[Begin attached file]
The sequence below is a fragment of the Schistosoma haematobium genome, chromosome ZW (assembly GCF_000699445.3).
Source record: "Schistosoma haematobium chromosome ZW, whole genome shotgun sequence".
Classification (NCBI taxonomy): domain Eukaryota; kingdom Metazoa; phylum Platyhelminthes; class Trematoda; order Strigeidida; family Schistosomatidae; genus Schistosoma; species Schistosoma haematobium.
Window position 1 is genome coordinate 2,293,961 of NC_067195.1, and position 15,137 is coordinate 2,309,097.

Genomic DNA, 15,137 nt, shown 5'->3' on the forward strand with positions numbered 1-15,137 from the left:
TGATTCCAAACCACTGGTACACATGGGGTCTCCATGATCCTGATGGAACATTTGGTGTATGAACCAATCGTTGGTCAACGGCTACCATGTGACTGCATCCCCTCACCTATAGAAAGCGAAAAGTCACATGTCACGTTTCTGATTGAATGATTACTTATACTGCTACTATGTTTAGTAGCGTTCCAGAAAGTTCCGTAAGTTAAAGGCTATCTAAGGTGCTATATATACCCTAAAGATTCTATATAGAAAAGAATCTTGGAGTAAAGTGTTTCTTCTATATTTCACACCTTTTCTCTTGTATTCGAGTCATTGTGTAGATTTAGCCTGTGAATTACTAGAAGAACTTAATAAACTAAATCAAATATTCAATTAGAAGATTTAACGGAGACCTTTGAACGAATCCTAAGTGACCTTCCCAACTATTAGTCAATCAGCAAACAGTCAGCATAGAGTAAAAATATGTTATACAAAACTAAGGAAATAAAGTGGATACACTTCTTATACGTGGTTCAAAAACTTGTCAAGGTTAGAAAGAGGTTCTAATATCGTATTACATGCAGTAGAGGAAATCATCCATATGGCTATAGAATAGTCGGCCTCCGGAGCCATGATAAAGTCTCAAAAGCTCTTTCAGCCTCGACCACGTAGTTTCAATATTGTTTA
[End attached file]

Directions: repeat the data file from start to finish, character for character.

The sequence below is a fragment of the Schistosoma haematobium genome, chromosome ZW (assembly GCF_000699445.3).
Source record: "Schistosoma haematobium chromosome ZW, whole genome shotgun sequence".
Classification (NCBI taxonomy): domain Eukaryota; kingdom Metazoa; phylum Platyhelminthes; class Trematoda; order Strigeidida; family Schistosomatidae; genus Schistosoma; species Schistosoma haematobium.
Window position 1 is genome coordinate 2,293,961 of NC_067195.1, and position 15,137 is coordinate 2,309,097.

Genomic DNA, 15,137 nt, shown 5'->3' on the forward strand with positions numbered 1-15,137 from the left:
TGATTCCAAACCACTGGTACACATGGGGTCTCCATGATCCTGATGGAACATTTGGTGTATGAACCAATCGTTGGTCAACGGCTACCATGTGACTGCATCCCCTCACCTATAGAAAGCGAAAAGTCACATGTCACGTTTCTGATTGAATGATTACTTATACTGCTACTATGTTTAGTAGCGTTCCAGAAAGTTCCGTAAGTTAAAGGCTATCTAAGGTGCTATATATACCCTAAAGATTCTATATAGAAAAGAATCTTGGAGTAAAGTGTTTCTTCTATATTTCACACCTTTTCTCTTGTATTCGAGTCATTGTGTAGATTTAGCCTGTGAATTACTAGAAGAACTTAATAAACTAAATCAAATATTCAATTAGAAGATTTAACGGAGACCTTTGAACGAATCCTAAGTGACCTTCCCAACTATTAGTCAATCAGCAAACAGTCAGCATAGAGTAAAAATATGTTATACAAAACTAAGGAAATAAAGTGGATACACTTCTTATACGTGGTTCAAAAACTTGTCAAGGTTAGAAAGAGGTTCTAATATCGTATTACATGCAGTAGAGGAAATCATCCATATGGCTATAGAATAGTCGGCCTCCGGAGCCATGATAAAGTCTCAAAAGCTCTTTCAGCCTCGACCACGTAGTTTCAATATTGTTTA